#1950 – 1982 20c Franklin Delano Roosevelt

 
U.S. #1950
1982 20¢ Franklin D. Roosevelt

Issue Date: January 30, 1982
City: Hyde Park, NY
Quantity: 163,939,200
Printed By: Bureau of Engraving and Printing
Printing Method: Engraved
Perforations: 11
Color: Blue
 
This issue celebrates the 100th anniversary of President Roosevelt's birth. In remembering this past President, it is interesting to note that he was an avid stamp collector and assisted in the design of many stamps while he was President.
 

Birth Of Franklin Roosevelt 

Franklin Delano Roosevelt was born on January 30, 1882, in Hyde Park, New York.

Sometimes called the stamp-collecting president, Roosevelt began collecting stamps at the age of 8. Roosevelt credited the hobby with helping him learn geography, partial recovery from polio, and managing the stress of being Commander in Chief. Even as war raged, he managed to spend some time with his collection every day. Over time, he built a collection nearly 1 million stamps.

Roosevelt’s four terms in office coincided with two of the most turbulent eras in American history – the Great Depression and the Second World War. As a lifelong stamp collector, Roosevelt was familiar with the tradition of capturing history on postage stamps. He also knew stamps had the power to educate, send important messages, and shape public opinion.

As President, Roosevelt put this knowledge to work, personally approving each of the stamps issued during his 12 years in office. He also made suggestions for stamp subjects and designs. The result is more than 200 US stamps that chronicle US history, reveal the beauty of our most scenic National Parks, and pay tribute to noteworthy Americans.

The President’s passion for stamp collecting was well known, and he often received stamps and covers from fellow collectors. Even members of other government agencies saved unusual stamps they received in the mail and sent them to him.

During his campaign, cachets urging “A Stamp Collector for President” were used to promote the hobby in general. Once in office, Post Office Department revenue increased almost annually and membership in stamp organizations grew rapidly. The number of stamp dealers also increased, and department stores across the nation had stamp counters.

During the course of the war, Roosevelt used US stamps to inspire Americans and send messages of hope around the world. With an eye to the future, FDR avoided picturing displays of US military might. Classics like the Iwo Jima, China Resistance, and Overrun Countries stamps remain collector favorites today. In fact, the last official act Roosevelt performed before his death was approving the design for a postage stamp.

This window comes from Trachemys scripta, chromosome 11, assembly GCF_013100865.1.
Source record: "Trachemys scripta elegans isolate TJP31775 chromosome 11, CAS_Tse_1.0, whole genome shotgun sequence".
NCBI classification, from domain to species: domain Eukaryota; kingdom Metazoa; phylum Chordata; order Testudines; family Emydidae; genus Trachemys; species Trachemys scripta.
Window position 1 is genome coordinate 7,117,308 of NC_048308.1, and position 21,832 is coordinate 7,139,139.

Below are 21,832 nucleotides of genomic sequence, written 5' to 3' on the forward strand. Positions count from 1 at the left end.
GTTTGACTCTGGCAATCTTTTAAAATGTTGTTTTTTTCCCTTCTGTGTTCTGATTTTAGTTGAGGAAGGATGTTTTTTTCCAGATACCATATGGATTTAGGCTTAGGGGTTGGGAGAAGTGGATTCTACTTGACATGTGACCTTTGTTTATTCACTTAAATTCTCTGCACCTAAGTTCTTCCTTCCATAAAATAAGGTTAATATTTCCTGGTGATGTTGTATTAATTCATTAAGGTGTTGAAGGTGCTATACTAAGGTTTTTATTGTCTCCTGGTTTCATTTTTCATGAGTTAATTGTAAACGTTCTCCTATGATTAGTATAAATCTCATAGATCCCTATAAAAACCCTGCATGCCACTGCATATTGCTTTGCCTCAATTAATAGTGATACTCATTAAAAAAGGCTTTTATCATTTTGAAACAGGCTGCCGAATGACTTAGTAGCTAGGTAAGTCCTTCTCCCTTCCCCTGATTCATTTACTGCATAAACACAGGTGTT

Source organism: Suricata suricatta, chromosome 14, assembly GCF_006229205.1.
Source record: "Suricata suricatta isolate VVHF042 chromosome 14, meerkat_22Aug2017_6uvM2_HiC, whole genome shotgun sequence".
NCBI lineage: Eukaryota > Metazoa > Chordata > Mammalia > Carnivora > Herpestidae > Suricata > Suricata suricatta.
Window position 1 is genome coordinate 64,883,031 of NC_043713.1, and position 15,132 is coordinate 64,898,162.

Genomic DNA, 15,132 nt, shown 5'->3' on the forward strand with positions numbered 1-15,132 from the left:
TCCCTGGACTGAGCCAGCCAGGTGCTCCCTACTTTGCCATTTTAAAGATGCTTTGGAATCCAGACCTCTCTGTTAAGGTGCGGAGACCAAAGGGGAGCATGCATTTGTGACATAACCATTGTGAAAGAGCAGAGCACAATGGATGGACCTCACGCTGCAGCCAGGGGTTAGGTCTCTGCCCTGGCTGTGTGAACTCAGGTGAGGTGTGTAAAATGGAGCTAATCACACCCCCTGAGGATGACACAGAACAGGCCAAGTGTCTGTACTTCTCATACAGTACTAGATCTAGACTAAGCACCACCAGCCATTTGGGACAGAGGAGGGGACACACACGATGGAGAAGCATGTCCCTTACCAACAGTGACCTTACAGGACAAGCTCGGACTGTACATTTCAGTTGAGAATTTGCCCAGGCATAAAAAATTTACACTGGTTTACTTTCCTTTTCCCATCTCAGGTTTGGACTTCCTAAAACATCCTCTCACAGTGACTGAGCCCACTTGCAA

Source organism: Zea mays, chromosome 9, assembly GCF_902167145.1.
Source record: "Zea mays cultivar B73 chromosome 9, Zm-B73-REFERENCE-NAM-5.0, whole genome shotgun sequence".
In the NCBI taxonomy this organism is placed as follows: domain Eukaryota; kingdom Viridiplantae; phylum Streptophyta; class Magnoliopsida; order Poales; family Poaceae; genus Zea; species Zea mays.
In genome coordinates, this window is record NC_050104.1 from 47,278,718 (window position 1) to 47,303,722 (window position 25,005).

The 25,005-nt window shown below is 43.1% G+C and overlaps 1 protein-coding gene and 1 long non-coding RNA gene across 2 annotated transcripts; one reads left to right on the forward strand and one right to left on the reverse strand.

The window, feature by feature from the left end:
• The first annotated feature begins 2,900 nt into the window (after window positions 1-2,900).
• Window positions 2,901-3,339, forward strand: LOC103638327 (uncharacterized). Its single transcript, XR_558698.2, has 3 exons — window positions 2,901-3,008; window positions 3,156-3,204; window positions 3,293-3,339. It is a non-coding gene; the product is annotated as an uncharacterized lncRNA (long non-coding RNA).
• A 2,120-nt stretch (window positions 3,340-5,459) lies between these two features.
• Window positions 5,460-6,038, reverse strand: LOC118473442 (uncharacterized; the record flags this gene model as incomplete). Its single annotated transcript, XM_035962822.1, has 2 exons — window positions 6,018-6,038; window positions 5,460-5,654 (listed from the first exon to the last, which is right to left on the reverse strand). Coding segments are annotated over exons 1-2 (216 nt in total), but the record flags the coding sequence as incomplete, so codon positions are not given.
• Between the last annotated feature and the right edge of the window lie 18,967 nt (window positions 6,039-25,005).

Click on the images below to read about some of the FDR-era stamps that supported his programs and the war effort:

 

 

 

 

Click here for more stamps honoring FDR.

Click here for a Smithsonian video about FDR’s stamps.

Read More - Click Here


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U.S. #1950
1982 20¢ Franklin D. Roosevelt

Issue Date: January 30, 1982
City: Hyde Park, NY
Quantity: 163,939,200
Printed By: Bureau of Engraving and Printing
Printing Method: Engraved
Perforations: 11
Color: Blue
 
This issue celebrates the 100th anniversary of President Roosevelt's birth. In remembering this past President, it is interesting to note that he was an avid stamp collector and assisted in the design of many stamps while he was President.
 

Birth Of Franklin Roosevelt 

Franklin Delano Roosevelt was born on January 30, 1882, in Hyde Park, New York.

Sometimes called the stamp-collecting president, Roosevelt began collecting stamps at the age of 8. Roosevelt credited the hobby with helping him learn geography, partial recovery from polio, and managing the stress of being Commander in Chief. Even as war raged, he managed to spend some time with his collection every day. Over time, he built a collection nearly 1 million stamps.

Roosevelt’s four terms in office coincided with two of the most turbulent eras in American history – the Great Depression and the Second World War. As a lifelong stamp collector, Roosevelt was familiar with the tradition of capturing history on postage stamps. He also knew stamps had the power to educate, send important messages, and shape public opinion.

As President, Roosevelt put this knowledge to work, personally approving each of the stamps issued during his 12 years in office. He also made suggestions for stamp subjects and designs. The result is more than 200 US stamps that chronicle US history, reveal the beauty of our most scenic National Parks, and pay tribute to noteworthy Americans.

The President’s passion for stamp collecting was well known, and he often received stamps and covers from fellow collectors. Even members of other government agencies saved unusual stamps they received in the mail and sent them to him.

During his campaign, cachets urging “A Stamp Collector for President” were used to promote the hobby in general. Once in office, Post Office Department revenue increased almost annually and membership in stamp organizations grew rapidly. The number of stamp dealers also increased, and department stores across the nation had stamp counters.

During the course of the war, Roosevelt used US stamps to inspire Americans and send messages of hope around the world. With an eye to the future, FDR avoided picturing displays of US military might. Classics like the Iwo Jima, China Resistance, and Overrun Countries stamps remain collector favorites today. In fact, the last official act Roosevelt performed before his death was approving the design for a postage stamp.

Click on the images below to read about some of the FDR-era stamps that supported his programs and the war effort:

 

 

 

 

Click here for more stamps honoring FDR.

Click here for a Smithsonian video about FDR’s stamps.